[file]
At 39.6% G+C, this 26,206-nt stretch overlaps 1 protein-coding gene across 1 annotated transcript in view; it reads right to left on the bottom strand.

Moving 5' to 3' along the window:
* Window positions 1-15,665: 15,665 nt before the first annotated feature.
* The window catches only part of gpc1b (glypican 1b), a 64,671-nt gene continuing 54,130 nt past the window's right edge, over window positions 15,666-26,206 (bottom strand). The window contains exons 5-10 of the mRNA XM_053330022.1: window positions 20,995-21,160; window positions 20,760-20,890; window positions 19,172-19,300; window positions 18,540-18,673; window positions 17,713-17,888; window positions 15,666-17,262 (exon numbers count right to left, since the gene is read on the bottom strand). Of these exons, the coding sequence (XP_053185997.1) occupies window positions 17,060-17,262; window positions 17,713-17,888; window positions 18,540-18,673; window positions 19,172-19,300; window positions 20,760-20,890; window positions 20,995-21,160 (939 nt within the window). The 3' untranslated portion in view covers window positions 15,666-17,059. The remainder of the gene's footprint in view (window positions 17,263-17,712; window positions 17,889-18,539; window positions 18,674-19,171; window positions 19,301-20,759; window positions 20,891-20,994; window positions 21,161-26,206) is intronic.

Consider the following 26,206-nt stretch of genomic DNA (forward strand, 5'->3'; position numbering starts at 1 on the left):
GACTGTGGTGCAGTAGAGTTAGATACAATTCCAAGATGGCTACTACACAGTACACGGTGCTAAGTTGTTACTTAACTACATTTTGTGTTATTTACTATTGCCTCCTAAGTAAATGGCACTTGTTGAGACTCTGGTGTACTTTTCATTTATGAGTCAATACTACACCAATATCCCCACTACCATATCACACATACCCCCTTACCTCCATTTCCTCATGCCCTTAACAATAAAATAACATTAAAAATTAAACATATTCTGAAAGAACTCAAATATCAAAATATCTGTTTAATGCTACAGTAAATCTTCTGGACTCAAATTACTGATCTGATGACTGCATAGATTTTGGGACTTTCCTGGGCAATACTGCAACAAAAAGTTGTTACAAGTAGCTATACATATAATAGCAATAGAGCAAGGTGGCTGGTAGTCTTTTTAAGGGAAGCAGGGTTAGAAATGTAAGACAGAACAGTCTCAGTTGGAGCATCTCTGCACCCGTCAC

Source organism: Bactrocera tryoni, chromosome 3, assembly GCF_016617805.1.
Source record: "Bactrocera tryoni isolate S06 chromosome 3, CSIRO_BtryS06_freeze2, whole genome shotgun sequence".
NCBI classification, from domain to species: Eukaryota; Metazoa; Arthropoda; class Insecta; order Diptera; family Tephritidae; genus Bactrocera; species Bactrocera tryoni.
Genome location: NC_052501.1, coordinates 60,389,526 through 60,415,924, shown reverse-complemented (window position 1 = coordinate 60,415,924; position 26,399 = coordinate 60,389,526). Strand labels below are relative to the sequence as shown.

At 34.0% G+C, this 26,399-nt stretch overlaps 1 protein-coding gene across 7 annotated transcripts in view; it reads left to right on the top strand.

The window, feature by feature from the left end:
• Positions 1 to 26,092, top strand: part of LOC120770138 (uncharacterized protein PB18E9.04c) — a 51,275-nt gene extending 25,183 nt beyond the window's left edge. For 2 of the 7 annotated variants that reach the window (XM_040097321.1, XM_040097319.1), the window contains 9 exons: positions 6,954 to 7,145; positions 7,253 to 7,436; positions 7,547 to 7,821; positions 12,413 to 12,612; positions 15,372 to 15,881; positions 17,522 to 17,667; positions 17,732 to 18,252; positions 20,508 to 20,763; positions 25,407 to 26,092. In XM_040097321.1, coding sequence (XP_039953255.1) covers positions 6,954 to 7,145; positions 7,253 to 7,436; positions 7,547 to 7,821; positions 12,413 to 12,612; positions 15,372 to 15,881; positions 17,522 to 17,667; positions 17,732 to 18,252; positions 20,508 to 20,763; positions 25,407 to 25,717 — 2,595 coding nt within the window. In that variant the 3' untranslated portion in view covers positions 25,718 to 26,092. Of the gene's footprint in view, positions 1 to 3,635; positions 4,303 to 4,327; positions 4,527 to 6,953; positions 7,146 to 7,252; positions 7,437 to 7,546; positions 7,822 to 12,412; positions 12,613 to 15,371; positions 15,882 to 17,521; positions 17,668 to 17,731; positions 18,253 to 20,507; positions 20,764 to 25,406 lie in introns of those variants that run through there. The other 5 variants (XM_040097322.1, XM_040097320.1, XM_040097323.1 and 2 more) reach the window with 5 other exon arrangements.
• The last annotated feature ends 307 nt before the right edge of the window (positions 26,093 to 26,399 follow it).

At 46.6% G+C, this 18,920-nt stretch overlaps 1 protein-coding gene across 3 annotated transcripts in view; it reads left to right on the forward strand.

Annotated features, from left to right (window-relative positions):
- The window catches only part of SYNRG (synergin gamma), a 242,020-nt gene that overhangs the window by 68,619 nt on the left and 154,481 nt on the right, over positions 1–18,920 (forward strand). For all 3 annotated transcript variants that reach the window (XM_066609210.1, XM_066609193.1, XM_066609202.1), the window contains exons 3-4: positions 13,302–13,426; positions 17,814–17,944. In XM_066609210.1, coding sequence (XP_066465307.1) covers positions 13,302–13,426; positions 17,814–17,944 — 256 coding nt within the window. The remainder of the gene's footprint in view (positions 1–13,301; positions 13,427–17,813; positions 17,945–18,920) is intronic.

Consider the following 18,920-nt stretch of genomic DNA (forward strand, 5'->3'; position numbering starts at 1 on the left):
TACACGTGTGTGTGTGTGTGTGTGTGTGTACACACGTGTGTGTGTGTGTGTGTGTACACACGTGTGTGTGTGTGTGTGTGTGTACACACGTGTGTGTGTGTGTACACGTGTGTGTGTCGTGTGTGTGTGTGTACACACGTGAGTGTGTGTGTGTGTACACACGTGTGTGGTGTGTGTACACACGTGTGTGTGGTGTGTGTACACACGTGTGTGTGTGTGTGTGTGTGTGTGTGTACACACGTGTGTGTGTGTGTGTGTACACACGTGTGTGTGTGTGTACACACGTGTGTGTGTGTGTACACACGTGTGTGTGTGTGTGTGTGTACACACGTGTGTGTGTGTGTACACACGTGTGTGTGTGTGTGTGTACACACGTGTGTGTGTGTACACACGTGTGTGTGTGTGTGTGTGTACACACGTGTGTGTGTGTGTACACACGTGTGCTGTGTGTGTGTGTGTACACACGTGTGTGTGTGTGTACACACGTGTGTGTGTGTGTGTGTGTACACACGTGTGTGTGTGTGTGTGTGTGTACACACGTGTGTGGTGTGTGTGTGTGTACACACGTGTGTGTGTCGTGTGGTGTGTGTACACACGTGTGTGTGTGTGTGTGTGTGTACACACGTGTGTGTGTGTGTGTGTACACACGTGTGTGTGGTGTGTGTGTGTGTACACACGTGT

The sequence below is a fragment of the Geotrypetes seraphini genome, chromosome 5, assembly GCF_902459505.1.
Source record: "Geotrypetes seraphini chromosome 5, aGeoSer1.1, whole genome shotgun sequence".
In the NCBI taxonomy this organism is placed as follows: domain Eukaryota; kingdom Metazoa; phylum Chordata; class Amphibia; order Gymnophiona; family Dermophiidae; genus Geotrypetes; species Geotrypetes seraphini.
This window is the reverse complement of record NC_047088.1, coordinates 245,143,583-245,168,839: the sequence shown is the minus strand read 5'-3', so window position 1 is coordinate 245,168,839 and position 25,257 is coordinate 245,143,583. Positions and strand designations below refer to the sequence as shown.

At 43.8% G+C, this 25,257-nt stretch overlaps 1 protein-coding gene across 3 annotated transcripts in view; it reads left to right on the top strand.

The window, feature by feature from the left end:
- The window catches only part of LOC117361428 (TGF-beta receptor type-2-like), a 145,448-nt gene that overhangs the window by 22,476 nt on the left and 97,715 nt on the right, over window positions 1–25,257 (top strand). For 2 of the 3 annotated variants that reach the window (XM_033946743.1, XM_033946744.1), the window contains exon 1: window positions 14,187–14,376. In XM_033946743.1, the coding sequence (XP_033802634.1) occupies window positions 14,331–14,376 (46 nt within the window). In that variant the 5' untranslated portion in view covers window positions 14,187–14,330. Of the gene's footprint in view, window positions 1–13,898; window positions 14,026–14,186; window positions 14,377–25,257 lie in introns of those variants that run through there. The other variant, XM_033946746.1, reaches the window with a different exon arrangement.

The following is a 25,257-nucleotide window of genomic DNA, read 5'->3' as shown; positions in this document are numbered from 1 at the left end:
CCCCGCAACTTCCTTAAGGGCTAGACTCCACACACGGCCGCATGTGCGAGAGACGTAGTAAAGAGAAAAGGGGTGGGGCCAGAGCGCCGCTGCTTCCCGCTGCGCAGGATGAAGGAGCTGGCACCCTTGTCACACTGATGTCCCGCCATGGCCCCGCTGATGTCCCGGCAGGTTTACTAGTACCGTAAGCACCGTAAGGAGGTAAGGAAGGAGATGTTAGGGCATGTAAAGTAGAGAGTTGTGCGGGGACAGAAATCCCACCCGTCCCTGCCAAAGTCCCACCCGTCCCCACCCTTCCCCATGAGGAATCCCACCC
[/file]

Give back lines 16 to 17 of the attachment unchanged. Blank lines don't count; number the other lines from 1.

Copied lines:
Annotated features, from left to right (window-relative positions):
- The window catches only part of SYNRG (synergin gamma), a 242,020-nt gene that overhangs the window by 68,619 nt on the left and 154,481 nt on the right, over positions 1–18,920 (forward strand). For all 3 annotated transcript variants that reach the window (XM_066609210.1, XM_066609193.1, XM_066609202.1), the window contains exons 3-4: positions 13,302–13,426; positions 17,814–17,944. In XM_066609210.1, coding sequence (XP_066465307.1) covers positions 13,302–13,426; positions 17,814–17,944 — 256 coding nt within the window. The remainder of the gene's footprint in view (positions 1–13,301; positions 13,427–17,813; positions 17,945–18,920) is intronic.